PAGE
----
“It’s an amazing place to be if you’re a kid.”

Working midday to 5am shifts seven days a week while caring for a baby sounds like a challenge, but Kylie is up for it: she managed last year’s event while eight months pregnant. But even without any babies in tow, keeping the most popular drinking spot of the Fringe pumping out the pints night after night is a gruelling task.

“We chucked on a pedometer one year and worked out we were walking between 25 and 30 kilometres a night, doing laps of the site,” Kylie says.

“It’s a physically demanding job, it takes its toll on you. But one definite benefit of the Garden is you can guarantee you’re going to get into shape. By April you’re always looking good,” Dillon says, laughing.

For a couple who met at the Fringe, fell in love at the Fringe and just about had their first child at the Fringe, you’d think their favourite festival memory might be a romantic one. And it is... sort of.

“One year, when Game of Thrones had become really big, a call came over the staff radio that [actor] Jason Momoa had come on site. And of course everyone was in love with [his character] Khal Drogo at the time so I ran around trying to find him,” Kylie says.

“I ran over to the Fringe bar and found him, and I asked him if he would say something down the radio. So he did a Kahl Drogo war chant back, he spoke Dothraki down the staff radio. Everybody over in the bars in the Garden heard him and just went berserk. It was really awesome.”

Despite their work schedules, Kylie and Dillon always make sure they get out from behind the bar to see some shows. They list comedian Sam Simmons as their favourite (“We always make a point every year of going to see Sam, he’s our thing,” Kylie says), and hope to also catch hit show Velvet after missing it last year.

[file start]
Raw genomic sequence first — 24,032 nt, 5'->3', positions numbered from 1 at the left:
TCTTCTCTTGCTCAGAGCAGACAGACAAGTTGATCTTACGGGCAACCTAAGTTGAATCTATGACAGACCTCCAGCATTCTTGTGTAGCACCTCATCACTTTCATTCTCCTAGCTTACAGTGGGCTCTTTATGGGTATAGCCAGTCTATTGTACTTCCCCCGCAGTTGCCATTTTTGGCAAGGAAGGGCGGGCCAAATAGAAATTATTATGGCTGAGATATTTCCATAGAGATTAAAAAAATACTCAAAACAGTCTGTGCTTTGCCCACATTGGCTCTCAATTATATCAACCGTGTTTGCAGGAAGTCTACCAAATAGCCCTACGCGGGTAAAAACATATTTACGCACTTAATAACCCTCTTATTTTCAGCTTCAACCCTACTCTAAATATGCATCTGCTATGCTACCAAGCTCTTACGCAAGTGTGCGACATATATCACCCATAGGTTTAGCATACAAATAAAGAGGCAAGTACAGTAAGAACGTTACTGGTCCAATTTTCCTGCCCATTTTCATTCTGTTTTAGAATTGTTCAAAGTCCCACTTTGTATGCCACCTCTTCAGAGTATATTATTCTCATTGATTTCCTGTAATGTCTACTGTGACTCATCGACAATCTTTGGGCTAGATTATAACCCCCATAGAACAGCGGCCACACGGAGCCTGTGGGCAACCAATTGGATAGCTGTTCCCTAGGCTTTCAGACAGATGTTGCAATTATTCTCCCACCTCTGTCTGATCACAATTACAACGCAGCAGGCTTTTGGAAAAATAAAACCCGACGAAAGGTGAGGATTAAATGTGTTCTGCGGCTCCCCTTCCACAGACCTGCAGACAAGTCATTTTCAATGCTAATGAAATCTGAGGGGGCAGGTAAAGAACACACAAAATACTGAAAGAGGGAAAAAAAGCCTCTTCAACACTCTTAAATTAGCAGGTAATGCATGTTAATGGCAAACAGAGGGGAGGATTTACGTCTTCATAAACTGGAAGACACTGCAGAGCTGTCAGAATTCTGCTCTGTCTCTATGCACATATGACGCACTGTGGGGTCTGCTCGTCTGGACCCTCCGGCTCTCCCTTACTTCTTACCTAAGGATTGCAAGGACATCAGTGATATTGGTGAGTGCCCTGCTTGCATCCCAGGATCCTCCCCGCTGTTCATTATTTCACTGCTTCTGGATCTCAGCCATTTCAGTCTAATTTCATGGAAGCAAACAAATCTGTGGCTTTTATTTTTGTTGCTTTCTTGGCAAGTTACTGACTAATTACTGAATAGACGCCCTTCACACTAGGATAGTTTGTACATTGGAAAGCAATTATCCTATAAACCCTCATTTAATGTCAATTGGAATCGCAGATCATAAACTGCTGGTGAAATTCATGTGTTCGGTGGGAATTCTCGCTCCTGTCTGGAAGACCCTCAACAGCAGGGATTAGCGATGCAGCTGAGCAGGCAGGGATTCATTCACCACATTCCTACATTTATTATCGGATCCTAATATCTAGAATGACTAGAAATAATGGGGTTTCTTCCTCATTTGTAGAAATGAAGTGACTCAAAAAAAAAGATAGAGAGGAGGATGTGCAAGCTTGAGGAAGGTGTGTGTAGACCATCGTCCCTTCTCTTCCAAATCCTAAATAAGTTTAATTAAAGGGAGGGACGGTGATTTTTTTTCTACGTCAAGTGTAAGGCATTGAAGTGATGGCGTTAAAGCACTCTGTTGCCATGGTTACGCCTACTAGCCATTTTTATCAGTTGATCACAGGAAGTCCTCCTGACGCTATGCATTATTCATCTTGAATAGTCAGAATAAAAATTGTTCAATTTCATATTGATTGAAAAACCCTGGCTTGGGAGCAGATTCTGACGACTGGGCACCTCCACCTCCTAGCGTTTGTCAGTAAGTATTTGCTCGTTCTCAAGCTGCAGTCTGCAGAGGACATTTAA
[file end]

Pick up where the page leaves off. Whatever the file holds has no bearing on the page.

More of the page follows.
“For our staff, it’s definitely Sammy J and Randy, that’s the big ticket that everyone wants to see,” Dillon says.

As for some insider knowledge on how to beat the drink queues at the Garden, Dillon has a tip: “Clever people will do a lap of the whole grounds and notice there’s always one bar that’s quieter than the rest. The smart people go exploring.”

The Fringe Fan: Shelley Crooks 

Every year, self-described ‘Fringe nerd’ Shelley Crooks spends weeks pouring over the Fringe program to put together a spreadsheet of the 50-odd shows she plans to see, specially colour-coded for genre, venue and ticket price. So once Mad March rolls around, she doesn’t need a Fringe guide – she IS the Fringe guide.

“My friends use me as their Fringe planner,” she says with a laugh.

“I have friends who don’t even bother picking up the guide, they just ring me and say ‘Shelley, what should I go and see?’. And I tend to grab flyers for my handbag, so when I run into people I can just go ‘Okay, you should go and see this and this and this, and here’s a flyer’. My friends think I’m a bit of a Fringe freak.”

When you book yourself in for that many shows, it’s inevitable you’re going to see some bad ones, but for Shelley that’s all part of the fun.

“I’ve seen stuff that’s so bad, it’s hilarious. But that can be entertaining. Sometimes they’re the best ones, those terrible hours of your life you’ll never get back; it’s always a good part of the Fringe story.”

As a city-dweller, Shelley, who works for SA Health, is never far from the Fringe action, and rides her bicycle to venues all over the city to get the most out of the season.

“I’m lucky if I have a few days home the entire month, and I’m an absolute wreck by the end of Fringe. I’m out every night seeing as much as I can. You’ve got to make the most of it.”

A passionate theatre lover, she is also helping produce a Fringe show of her own, Samuel Beckett’s Roughs for Radio, for which the entire audience will be blindfolded.

”It’s two very short plays that are quite dark and disconcerting. Add to that the blindfold, and the fact that you’ve got no concept of the room, and it’s an amazing theatrical experience.”


First published in Aspire magazine, February/March 2016. CLICK HERE to read the original article.